COVID-19: The Biggest Villain

So, what’s going on in the world? Anything fun happening? Any big plans over the next few weeks?

Oh, right, I forgot. COVID-19. It’s here, and it’s absolutely messing with life as we know it.

COVID-19 is the big villain in the room, and we’re all dealing with it in our own ways. Some of us have been laid off or put on furlough or forced into situations where hours have been drastically reduced, others of us work in healthcare and are on the frontlines of the outbreak every day (thank you, thank you, thank you). Parents of school-aged children have been thrust into the role of teacher, sometimes while also trying to fulfill their regular work responsibilities, except from at home. Others are trying to figure out how to care for elderly family members without potentially exposing them to the virus. And then there are those who are stuck at home alone, without anyone else to physically share their time with. 

None of these circumstances are easy (let’s face it, they all kind of suck out loud), and many of us are dealing with a few of them at once.  All while being trapped at home, with nowhere to go, nothing to do, and the power of the almighty couch staring us down and sapping every bit of our energy.

Interesting how it’s harder to find inspiration when you seemingly have more time on your hands, isn’t it?

Even tasks that seem like they’re going to be distracting ending up becoming perversions of themselves and end up more depressing than anything else.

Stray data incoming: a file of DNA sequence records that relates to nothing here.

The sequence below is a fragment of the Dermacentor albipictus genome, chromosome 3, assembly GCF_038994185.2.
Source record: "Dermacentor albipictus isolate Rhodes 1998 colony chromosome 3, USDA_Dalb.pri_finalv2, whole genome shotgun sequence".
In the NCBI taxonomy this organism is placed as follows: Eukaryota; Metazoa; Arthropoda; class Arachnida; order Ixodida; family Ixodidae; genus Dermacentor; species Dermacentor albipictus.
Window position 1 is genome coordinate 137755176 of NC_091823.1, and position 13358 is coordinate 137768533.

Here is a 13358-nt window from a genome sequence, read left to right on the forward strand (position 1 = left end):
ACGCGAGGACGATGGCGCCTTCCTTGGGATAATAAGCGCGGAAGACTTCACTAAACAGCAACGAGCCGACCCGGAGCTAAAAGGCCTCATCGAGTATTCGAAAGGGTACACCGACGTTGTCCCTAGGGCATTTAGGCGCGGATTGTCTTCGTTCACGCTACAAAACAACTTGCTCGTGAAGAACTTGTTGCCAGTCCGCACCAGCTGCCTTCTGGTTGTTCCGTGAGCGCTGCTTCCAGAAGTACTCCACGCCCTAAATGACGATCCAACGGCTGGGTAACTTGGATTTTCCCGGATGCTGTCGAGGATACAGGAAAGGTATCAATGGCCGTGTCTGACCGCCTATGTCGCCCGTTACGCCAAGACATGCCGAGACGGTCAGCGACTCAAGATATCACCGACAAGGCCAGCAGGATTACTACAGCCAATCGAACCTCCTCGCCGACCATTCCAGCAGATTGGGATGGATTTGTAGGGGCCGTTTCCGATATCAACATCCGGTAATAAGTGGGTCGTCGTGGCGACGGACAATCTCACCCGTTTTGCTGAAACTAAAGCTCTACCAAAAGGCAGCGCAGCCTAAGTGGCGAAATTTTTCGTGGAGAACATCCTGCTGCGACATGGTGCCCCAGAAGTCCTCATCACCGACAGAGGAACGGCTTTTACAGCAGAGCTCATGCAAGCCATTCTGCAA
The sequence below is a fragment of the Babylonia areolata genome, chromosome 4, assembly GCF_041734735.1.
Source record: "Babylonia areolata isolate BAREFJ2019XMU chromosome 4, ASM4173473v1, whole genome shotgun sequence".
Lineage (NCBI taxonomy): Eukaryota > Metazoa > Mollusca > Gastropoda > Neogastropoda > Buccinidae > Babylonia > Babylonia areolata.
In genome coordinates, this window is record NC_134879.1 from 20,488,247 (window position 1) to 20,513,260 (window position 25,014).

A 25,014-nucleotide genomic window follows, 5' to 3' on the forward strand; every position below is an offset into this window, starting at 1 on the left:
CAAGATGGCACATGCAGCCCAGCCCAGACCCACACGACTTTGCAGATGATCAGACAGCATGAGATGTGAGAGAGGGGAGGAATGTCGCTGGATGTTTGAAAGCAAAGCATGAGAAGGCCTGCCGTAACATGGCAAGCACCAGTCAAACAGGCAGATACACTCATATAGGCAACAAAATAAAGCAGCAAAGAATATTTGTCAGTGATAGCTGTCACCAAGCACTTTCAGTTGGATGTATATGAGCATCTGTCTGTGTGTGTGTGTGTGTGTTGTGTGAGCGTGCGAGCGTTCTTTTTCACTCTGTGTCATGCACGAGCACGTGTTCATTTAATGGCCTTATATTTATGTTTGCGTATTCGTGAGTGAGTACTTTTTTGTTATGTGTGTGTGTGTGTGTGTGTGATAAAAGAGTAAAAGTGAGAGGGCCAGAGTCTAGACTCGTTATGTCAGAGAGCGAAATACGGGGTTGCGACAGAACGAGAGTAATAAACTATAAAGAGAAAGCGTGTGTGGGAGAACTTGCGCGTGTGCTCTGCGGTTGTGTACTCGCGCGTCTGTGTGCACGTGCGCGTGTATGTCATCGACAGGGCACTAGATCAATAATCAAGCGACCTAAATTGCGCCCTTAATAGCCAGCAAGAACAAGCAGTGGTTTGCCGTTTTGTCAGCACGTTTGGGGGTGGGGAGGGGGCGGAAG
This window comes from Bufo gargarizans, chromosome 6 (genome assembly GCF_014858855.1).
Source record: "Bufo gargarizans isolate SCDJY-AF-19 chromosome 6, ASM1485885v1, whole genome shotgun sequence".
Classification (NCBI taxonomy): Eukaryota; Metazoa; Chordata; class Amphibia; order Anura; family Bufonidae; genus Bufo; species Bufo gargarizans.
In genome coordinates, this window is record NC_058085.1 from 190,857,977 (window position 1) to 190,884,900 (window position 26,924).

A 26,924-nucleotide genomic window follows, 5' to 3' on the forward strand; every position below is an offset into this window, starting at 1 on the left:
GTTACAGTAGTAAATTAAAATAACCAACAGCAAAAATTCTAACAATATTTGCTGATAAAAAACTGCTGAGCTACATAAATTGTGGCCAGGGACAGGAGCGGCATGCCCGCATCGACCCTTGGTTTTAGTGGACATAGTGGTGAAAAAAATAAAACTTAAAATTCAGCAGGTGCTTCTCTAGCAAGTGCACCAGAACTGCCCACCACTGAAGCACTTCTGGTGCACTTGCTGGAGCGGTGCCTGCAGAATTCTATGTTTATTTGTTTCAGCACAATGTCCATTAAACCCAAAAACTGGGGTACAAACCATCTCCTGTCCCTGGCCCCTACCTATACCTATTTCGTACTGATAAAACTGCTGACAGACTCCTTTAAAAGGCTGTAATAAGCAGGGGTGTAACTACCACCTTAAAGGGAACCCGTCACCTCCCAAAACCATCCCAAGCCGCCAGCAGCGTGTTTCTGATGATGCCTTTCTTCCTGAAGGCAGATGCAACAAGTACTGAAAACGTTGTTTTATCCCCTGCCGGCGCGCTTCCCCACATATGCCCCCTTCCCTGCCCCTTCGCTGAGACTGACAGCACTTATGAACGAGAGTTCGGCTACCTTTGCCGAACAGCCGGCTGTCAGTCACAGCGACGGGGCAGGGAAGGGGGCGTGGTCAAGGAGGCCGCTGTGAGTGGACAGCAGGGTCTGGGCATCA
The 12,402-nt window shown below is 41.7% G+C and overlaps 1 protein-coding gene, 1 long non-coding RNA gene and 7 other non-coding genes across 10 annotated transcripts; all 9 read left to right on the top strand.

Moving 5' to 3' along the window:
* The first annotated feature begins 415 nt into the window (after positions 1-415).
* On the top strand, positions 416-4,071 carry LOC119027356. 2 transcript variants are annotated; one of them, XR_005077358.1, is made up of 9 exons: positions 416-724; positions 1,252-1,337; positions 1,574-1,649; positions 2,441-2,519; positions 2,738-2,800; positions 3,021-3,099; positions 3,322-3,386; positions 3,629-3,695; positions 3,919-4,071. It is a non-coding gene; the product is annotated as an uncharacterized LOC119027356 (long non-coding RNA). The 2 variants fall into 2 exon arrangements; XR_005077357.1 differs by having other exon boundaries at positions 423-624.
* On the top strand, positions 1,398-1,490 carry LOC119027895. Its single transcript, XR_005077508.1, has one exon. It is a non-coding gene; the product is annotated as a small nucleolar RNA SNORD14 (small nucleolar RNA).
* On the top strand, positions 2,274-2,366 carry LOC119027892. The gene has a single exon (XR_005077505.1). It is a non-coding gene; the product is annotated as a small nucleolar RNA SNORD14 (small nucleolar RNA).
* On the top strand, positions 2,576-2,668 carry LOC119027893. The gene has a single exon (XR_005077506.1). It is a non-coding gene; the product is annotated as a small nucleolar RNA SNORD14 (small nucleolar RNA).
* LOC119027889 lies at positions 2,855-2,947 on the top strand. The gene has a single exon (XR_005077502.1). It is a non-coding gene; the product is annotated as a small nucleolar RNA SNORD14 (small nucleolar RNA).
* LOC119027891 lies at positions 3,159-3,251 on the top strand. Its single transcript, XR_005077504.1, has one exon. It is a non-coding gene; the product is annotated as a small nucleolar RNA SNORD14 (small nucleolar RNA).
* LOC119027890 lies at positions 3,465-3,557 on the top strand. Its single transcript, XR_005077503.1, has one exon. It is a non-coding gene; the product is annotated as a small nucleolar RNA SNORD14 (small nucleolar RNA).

Take, for example, my trip to Costco yesterday. I was excited to go. Really. It had been a few weeks since my last trip to the store, and I was just excited to get in the car, go for a drive, and look upon faces both new (fellow brave shoppers) and familiar (those Costco employees you manage to see every time you walk in the store).

Well, it didn’t take long for the trip to wear on me. First, driving out there, I noticed a distinct lack of cars on the road. Sure, I saw some, but enough. Not nearly enough. I wanted more.

Let’s be honest, I would’ve been okay with a traffic jam.

There also weren’t many cars in the shopping center parking lots I passed. With all business other than those deemed essential ordered to close, well, Starbucks and Dunkin Donuts had some traffic, but every other store I saw? Not so much.

Then I got to Costco. First, I pumped gas; for the first time ever, I was directed to a particular pump—one that had just been sanitized. I mean, good on Costco; every time a car pulled away, a member of their team would run over, sanitize the station, and then allow the next car to pull up.

I was glad to see it, but still…another reminder of how different the world is right now.

Then, walking into Costo, well, I guess lines are so long first thing in the morning, they created an extensive labyrinth just to get in the door, much like you’d see while waiting in queue for a ride at DisneyWorld. I started by picking up my freshly sanitized cart (thank you again), and then walking past the entrance and around the side of the building, turning here, and then there, and then there again, and then wrapping around this and that, before showing my card at the door and heading on in.